McCarthy, however, made seven changes to the Wolves team that lost their League Cup tie against Manchester United, which would see Wolves fined in the long term.
After only 10 minutes Sunderland were awarded a controversial penalty which had Mick McCarthy rushing over to the television monitors by the Wolves dug-out. Darren Bent was able to put all of the protests to one side as he sent the kick neatly under Wayne Hennessey’s dive.
But, just after the break when Sunderland were awarded a second penalty, he handed the ball to strike partner Kenwyne Jones when the home side won a second. And although Jones scored, Bruce wasn’t happy:
That won’t be happening again. It says something about the mentality that we have to change. He wanted his mate to score, but Darren is one of the best penalty takers in the country and he will take them in future.
I had no idea and it was a good job he scored or there would have been hell to pay. I have a silly superstition and I don’t watch penalties.
Over the next 7 minutes the game turned on its head. An own-goal from John Mensah and a Kevin Doyle following comical defending meant Wolves were level, and looking more likely to get the winner.
Watched by new owner Ellis Short, on a rare visit to Wearside, Sunderland took control of the game once more 15 minutes later through Kenwyne Jones once again with a great finish low into the corner from the edge of the box. Michael Turner then made it four with a neat header from an Andy Reid corner three minutes later, and a Darren Bent shot was deflected off the foot of Michael Mancienne to make it five.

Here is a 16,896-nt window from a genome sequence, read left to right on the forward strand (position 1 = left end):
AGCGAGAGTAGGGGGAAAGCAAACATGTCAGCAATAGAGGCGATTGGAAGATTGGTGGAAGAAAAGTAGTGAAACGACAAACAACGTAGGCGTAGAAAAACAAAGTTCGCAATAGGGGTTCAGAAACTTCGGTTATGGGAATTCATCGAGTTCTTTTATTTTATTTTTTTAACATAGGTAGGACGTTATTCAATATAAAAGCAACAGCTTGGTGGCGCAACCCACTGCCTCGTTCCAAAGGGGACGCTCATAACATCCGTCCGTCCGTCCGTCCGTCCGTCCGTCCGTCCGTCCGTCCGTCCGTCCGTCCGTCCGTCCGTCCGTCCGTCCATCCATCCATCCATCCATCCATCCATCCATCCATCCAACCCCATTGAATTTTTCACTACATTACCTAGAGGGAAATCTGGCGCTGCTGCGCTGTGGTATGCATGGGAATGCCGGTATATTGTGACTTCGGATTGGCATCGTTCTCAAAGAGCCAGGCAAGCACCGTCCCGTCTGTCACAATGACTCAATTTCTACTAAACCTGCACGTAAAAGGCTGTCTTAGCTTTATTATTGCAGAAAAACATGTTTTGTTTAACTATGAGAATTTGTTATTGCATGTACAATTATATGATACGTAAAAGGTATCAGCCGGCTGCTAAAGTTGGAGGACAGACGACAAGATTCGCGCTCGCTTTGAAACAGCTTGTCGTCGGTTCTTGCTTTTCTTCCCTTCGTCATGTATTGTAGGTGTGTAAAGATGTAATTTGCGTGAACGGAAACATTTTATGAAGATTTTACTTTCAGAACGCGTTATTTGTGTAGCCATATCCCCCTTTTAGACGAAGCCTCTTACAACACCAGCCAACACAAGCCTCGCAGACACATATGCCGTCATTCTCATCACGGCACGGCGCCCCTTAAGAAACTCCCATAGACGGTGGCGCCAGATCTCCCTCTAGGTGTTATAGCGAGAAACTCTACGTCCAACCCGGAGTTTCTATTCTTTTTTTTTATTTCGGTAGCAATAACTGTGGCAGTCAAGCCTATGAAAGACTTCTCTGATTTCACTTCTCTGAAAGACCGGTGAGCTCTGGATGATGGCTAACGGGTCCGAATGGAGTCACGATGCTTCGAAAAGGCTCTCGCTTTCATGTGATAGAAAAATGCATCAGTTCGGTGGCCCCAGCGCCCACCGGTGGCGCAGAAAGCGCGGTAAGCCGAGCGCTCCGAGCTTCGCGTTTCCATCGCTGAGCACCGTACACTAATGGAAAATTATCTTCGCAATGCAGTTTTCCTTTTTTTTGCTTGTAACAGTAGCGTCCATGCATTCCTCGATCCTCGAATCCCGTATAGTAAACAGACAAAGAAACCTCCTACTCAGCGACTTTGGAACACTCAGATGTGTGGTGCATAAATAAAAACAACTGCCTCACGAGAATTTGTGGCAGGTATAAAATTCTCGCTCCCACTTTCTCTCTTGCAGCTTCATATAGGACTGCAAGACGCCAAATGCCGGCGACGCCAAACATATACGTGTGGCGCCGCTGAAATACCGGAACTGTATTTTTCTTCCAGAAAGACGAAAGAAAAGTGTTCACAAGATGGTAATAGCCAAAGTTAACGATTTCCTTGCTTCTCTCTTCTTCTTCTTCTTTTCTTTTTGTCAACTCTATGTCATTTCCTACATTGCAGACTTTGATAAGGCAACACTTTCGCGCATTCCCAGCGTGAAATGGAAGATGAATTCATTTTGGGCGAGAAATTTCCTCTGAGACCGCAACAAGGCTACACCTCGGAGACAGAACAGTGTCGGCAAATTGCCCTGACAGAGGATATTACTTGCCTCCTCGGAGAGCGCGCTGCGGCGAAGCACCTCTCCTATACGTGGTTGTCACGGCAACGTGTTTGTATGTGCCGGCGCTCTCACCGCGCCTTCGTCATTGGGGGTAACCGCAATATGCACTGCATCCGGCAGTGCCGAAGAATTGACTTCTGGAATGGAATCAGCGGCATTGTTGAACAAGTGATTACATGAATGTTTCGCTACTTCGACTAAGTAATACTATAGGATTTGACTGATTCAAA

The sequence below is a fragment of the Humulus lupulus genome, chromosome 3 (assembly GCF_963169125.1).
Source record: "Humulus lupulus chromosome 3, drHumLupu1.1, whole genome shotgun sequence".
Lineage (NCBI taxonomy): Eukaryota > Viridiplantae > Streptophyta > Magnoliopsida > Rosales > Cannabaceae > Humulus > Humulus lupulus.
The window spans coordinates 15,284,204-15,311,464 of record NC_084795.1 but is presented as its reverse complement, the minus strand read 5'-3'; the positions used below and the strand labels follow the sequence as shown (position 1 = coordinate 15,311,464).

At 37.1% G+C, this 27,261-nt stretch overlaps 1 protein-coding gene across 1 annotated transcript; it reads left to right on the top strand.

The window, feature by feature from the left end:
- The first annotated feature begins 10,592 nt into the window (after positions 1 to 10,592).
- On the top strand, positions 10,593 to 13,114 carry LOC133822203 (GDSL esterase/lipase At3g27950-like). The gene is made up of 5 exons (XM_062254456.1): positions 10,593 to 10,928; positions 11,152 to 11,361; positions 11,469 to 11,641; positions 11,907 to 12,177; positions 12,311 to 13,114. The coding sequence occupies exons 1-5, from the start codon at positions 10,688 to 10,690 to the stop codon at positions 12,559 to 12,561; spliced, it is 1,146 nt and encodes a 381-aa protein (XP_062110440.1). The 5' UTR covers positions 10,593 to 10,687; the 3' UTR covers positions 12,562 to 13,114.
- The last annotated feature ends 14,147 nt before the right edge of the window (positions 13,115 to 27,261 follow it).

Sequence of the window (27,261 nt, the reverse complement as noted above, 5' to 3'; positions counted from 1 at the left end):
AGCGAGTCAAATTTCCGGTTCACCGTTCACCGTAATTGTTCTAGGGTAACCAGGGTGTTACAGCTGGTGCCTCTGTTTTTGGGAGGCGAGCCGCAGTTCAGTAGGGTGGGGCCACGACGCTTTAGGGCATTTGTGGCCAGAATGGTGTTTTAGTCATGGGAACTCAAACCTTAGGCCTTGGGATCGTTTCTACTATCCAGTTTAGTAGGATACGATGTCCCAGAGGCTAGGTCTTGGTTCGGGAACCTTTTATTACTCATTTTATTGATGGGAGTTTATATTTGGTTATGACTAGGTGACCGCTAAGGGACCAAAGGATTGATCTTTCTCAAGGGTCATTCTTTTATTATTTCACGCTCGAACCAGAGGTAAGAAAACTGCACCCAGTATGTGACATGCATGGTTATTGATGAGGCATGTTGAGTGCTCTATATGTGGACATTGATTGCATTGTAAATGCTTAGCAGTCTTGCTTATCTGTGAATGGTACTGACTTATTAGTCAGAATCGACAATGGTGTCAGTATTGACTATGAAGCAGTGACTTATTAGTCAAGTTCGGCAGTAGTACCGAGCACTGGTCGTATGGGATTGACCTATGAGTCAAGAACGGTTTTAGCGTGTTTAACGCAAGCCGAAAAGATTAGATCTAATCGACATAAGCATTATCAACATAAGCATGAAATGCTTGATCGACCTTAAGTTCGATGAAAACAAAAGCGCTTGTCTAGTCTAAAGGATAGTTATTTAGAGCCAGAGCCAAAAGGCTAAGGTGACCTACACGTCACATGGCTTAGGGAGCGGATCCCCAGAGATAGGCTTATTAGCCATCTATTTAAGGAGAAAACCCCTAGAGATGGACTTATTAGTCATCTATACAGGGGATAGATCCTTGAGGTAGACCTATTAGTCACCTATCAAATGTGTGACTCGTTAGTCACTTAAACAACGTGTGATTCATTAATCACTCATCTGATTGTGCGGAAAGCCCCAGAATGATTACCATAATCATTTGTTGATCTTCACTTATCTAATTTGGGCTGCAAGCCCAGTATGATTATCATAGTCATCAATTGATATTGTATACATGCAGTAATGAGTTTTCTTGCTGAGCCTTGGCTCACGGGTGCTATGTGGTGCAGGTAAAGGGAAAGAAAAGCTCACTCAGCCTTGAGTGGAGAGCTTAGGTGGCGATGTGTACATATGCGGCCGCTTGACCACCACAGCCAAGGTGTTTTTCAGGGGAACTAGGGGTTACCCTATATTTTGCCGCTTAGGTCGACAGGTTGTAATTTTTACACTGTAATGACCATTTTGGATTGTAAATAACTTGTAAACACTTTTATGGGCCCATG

The result sent us joint 5th in the Premier League (8th on goal difference), after 7 games of the 2009-10 season under our belts.
Sunderland manager Steve Bruce:
It is just an incredible result but at times our defending was comical. The coaching staff have to sort out the situation defensively. Thankfully at the top end of the pitch we have a genuine threat and have used them to get out of jail.
But we have got to be delighted with the start we have made to the season. It was one of those crazy ones. I am delighted to have three points but not really happy. We went into meltdown with every Wolves attack. I don’t feel like we have won 5-2.
Wolves manager Mick McCarthy:
It will be a talking point that a promoted team got slapped for five but we had lots of chances. We had them by the scruff of the throat at 2-2 and there were lots of positives from the performance.
All of us thought that we could go on and win the game but unfortunately we lost it in the process. It wasn’t a 5-2 result. I have had more frustrating afternoons. If you want to talk about frustrating days we will be here for a long time. The swingometer is somewhere between pleasing and frustrating
Barclays Premier League
Sunderland 5-2 Wolverhampton Wanderers
(Bent (pen) 9’, Jones (pen) 48’, 70, Turner 73’, Mancienne (OG) 90’ - Mensah (OG) 50’, Doyle 55’)
Sunderland: Gordon, Da Silva (Ferdinand), Turner, Mensah, Richardson, Malbranque, Cana, Cattermole (Henderson), Reid, Jones, Bent (McCartney) Substitutes not used: Fulop, Nosworthy, Healy, Campbell
Wolverhampton Wanderers: Hennessey, Halford, Berra, Mancienne, Elokobi, Edwards, Castillo (Kightly), Henry, Jarvis, Doyle (Ebanks-Blake), Keogh (Maierhofer) Substitutes not used: Hahnemann, Craddock, Foley, Milijas